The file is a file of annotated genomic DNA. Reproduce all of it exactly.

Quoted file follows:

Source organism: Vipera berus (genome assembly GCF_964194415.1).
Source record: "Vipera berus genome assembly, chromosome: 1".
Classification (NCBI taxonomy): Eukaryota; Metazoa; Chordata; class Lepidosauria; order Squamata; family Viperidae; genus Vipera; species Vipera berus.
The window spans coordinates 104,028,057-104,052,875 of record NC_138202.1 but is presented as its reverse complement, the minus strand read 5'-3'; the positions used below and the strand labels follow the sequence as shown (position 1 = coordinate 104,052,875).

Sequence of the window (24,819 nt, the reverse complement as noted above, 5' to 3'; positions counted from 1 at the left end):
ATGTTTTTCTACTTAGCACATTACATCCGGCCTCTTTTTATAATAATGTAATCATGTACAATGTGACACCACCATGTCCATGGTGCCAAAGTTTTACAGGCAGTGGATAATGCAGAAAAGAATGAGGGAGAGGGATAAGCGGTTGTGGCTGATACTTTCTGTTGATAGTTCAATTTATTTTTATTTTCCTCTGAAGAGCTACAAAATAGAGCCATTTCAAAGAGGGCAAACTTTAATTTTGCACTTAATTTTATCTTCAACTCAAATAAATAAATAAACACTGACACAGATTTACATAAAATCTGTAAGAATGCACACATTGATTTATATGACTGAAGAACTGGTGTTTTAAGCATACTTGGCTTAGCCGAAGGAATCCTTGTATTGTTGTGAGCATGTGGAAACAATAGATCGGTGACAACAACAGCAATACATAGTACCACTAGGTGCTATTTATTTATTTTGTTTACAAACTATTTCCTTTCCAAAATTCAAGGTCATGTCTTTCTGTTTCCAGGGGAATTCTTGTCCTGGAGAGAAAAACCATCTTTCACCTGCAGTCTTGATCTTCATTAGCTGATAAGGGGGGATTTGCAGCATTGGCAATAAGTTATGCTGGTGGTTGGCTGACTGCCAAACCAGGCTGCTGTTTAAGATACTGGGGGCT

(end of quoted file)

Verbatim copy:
Source organism: Vipera berus (genome assembly GCF_964194415.1).
Source record: "Vipera berus genome assembly, chromosome: 1".
Classification (NCBI taxonomy): Eukaryota; Metazoa; Chordata; class Lepidosauria; order Squamata; family Viperidae; genus Vipera; species Vipera berus.
The window spans coordinates 104,028,057-104,052,875 of record NC_138202.1 but is presented as its reverse complement, the minus strand read 5'-3'; the positions used below and the strand labels follow the sequence as shown (position 1 = coordinate 104,052,875).

Sequence of the window (24,819 nt, the reverse complement as noted above, 5' to 3'; positions counted from 1 at the left end):
ATGTTTTTCTACTTAGCACATTACATCCGGCCTCTTTTTATAATAATGTAATCATGTACAATGTGACACCACCATGTCCATGGTGCCAAAGTTTTACAGGCAGTGGATAATGCAGAAAAGAATGAGGGAGAGGGATAAGCGGTTGTGGCTGATACTTTCTGTTGATAGTTCAATTTATTTTTATTTTCCTCTGAAGAGCTACAAAATAGAGCCATTTCAAAGAGGGCAAACTTTAATTTTGCACTTAATTTTATCTTCAACTCAAATAAATAAATAAACACTGACACAGATTTACATAAAATCTGTAAGAATGCACACATTGATTTATATGACTGAAGAACTGGTGTTTTAAGCATACTTGGCTTAGCCGAAGGAATCCTTGTATTGTTGTGAGCATGTGGAAACAATAGATCGGTGACAACAACAGCAATACATAGTACCACTAGGTGCTATTTATTTATTTTGTTTACAAACTATTTCCTTTCCAAAATTCAAGGTCATGTCTTTCTGTTTCCAGGGGAATTCTTGTCCTGGAGAGAAAAACCATCTTTCACCTGCAGTCTTGATCTTCATTAGCTGATAAGGGGGGATTTGCAGCATTGGCAATAAGTTATGCTGGTGGTTGGCTGACTGCCAAACCAGGCTGCTGTTTAAGATACTGGGGGCT